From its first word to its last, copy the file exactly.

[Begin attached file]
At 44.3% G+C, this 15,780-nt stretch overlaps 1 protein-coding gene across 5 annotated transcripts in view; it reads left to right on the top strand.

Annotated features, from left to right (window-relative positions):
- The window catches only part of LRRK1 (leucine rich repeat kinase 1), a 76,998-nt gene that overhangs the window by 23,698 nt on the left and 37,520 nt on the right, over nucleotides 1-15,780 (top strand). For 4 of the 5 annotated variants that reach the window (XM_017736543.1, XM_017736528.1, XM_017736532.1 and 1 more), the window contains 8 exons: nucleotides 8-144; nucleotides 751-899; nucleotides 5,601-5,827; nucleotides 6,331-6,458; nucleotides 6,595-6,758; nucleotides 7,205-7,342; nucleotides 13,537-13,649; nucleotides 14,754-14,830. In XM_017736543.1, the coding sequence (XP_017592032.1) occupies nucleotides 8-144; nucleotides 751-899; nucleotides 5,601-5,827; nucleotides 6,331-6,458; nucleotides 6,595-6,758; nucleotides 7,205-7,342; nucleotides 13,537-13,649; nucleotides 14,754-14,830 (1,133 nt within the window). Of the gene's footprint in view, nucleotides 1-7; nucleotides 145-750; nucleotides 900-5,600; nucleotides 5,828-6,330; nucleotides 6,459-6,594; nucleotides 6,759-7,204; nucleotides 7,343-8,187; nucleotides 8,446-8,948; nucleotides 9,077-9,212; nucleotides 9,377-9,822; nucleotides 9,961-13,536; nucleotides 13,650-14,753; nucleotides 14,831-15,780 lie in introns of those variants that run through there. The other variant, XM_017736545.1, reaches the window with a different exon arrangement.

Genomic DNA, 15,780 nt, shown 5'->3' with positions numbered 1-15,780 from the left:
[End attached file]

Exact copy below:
At 44.3% G+C, this 15,780-nt stretch overlaps 1 protein-coding gene across 5 annotated transcripts in view; it reads left to right on the top strand.

Annotated features, from left to right (window-relative positions):
- The window catches only part of LRRK1 (leucine rich repeat kinase 1), a 76,998-nt gene that overhangs the window by 23,698 nt on the left and 37,520 nt on the right, over nucleotides 1-15,780 (top strand). For 4 of the 5 annotated variants that reach the window (XM_017736543.1, XM_017736528.1, XM_017736532.1 and 1 more), the window contains 8 exons: nucleotides 8-144; nucleotides 751-899; nucleotides 5,601-5,827; nucleotides 6,331-6,458; nucleotides 6,595-6,758; nucleotides 7,205-7,342; nucleotides 13,537-13,649; nucleotides 14,754-14,830. In XM_017736543.1, the coding sequence (XP_017592032.1) occupies nucleotides 8-144; nucleotides 751-899; nucleotides 5,601-5,827; nucleotides 6,331-6,458; nucleotides 6,595-6,758; nucleotides 7,205-7,342; nucleotides 13,537-13,649; nucleotides 14,754-14,830 (1,133 nt within the window). Of the gene's footprint in view, nucleotides 1-7; nucleotides 145-750; nucleotides 900-5,600; nucleotides 5,828-6,330; nucleotides 6,459-6,594; nucleotides 6,759-7,204; nucleotides 7,343-8,187; nucleotides 8,446-8,948; nucleotides 9,077-9,212; nucleotides 9,377-9,822; nucleotides 9,961-13,536; nucleotides 13,650-14,753; nucleotides 14,831-15,780 lie in introns of those variants that run through there. The other variant, XM_017736545.1, reaches the window with a different exon arrangement.

Genomic DNA, 15,780 nt, shown 5'->3' with positions numbered 1-15,780 from the left: